Positron emission tomography (PET) scans work by injecting a patient with a radionuclide (known as a "tracer"), which can be detected by the large scanning machine. Computers locate the concentrations of the tracer compound in the body, and recreate a three-dimensional image of the area for doctors to examine. Though PET scans are mostly safe and are a useful diagnostic tool, there are a few disadvantages associated with their use.
Though the amount of radiation absorbed by the body when the radionuclide tracer is injected is relatively low, it may be dangerous to patients who are sensitive to the radiation. Patients who are pregnant, may become pregnant or are breast feeding should generally avoid PET scans. Additionally, because the radioactivity persists in the body for a length of time, patients should avoid contact with sensitive persons, such as anyone who is pregnant, elderly or suffers from decreased immunity for several hours after the procedure.
PET scanning machinery is expensive for a hospital to obtain and susceptible to breaking down. As a result, hospitals bill patients a large sum of money when they use the machines. Patients who require a PET scan should expect to be charged between £585 and £910 for the scan as of 2010, though this amount may be covered partially or in full by your insurance company. Additionally, the costs associated with PET scanning machinery means that not all hospitals have machines available to use.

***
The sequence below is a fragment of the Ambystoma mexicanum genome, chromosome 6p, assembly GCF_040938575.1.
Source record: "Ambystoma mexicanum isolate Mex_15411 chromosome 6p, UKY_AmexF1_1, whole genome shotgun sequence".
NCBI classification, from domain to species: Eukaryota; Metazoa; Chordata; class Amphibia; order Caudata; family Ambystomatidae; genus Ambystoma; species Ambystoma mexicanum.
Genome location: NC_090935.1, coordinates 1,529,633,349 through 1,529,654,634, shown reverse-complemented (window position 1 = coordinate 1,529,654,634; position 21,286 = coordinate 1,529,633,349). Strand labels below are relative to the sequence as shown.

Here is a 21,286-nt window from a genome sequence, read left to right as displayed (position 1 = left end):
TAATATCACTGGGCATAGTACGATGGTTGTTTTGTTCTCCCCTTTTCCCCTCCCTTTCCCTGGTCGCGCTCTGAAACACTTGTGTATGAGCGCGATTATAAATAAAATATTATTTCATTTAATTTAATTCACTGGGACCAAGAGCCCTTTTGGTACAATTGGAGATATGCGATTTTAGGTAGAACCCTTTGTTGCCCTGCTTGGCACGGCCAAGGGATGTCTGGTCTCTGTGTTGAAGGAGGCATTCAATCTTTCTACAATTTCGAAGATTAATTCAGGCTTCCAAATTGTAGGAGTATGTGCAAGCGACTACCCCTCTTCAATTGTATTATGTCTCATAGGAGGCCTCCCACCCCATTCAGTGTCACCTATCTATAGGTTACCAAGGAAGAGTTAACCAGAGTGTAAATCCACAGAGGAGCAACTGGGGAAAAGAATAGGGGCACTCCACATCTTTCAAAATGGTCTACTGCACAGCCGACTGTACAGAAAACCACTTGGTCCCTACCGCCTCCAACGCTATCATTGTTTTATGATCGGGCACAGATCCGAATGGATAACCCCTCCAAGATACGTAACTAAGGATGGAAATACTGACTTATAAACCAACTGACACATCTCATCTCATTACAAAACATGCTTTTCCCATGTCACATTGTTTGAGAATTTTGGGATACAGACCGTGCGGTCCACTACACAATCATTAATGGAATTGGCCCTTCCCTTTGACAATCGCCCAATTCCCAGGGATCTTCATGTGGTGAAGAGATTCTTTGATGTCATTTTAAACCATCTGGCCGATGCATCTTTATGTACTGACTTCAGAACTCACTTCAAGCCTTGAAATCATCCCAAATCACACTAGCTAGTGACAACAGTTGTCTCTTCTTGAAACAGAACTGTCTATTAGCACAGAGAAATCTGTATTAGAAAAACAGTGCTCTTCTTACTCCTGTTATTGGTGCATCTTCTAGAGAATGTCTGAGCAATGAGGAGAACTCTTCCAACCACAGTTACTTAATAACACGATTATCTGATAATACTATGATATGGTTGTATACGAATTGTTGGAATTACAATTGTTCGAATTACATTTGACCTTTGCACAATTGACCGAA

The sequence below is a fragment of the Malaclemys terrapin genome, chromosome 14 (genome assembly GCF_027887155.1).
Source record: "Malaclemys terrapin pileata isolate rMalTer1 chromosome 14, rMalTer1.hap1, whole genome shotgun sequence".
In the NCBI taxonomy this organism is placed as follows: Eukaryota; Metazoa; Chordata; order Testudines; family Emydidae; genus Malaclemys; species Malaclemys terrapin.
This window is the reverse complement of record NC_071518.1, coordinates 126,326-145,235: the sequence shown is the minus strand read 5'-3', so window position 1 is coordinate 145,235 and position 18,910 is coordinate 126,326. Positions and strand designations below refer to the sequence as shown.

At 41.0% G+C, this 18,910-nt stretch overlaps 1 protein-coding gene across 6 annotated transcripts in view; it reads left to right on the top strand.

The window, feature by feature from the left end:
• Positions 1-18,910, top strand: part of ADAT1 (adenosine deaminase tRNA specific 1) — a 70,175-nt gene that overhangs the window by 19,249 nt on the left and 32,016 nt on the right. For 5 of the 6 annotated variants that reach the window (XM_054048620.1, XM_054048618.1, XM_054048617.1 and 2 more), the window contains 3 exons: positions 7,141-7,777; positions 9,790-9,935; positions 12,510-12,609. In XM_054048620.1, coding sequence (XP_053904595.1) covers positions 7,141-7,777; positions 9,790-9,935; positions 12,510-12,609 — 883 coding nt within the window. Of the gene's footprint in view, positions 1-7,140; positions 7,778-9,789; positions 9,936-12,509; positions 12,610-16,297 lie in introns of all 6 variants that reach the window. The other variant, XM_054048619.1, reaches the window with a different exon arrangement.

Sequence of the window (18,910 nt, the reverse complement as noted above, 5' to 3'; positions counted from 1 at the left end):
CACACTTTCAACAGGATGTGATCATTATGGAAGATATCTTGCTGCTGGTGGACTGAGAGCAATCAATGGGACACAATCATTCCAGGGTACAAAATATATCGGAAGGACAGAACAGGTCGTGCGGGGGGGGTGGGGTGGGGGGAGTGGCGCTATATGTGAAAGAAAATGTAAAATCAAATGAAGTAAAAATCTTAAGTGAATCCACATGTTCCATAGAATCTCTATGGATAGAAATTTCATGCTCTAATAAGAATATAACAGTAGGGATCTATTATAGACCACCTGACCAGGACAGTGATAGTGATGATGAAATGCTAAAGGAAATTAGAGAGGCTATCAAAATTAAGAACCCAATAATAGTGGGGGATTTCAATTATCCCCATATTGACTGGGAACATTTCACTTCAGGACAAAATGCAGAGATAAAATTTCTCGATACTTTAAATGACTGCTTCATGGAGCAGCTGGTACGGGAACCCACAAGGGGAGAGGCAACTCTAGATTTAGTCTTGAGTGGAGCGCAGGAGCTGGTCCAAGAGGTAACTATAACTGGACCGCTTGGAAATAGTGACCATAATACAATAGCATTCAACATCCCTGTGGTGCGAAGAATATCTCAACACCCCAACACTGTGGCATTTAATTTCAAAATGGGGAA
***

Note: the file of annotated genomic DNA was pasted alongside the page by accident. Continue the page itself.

PET scans have a relatively low spatial resolution when compared with other types of scanning procedures. This means that very small abnormalities--such as those less than 1mm in diameter--may be difficult to distinguish from blurs caused by the movement of the patient. Additionally, the limits on the amount of radionuclide tracer that can be safely injected into the body makes it difficult to clearly render the body's tissues. This means that certain abnormalities can be missed, or that false positives can be made.
The tracer takes between 30 and 60 minutes to reach the appropriate area in the body, and the scanning process takes between 45 and 60 minutes. Patients with limited mobility or difficulty remaining still for long periods of time may find the PET scan process uncomfortable or impossible to perform.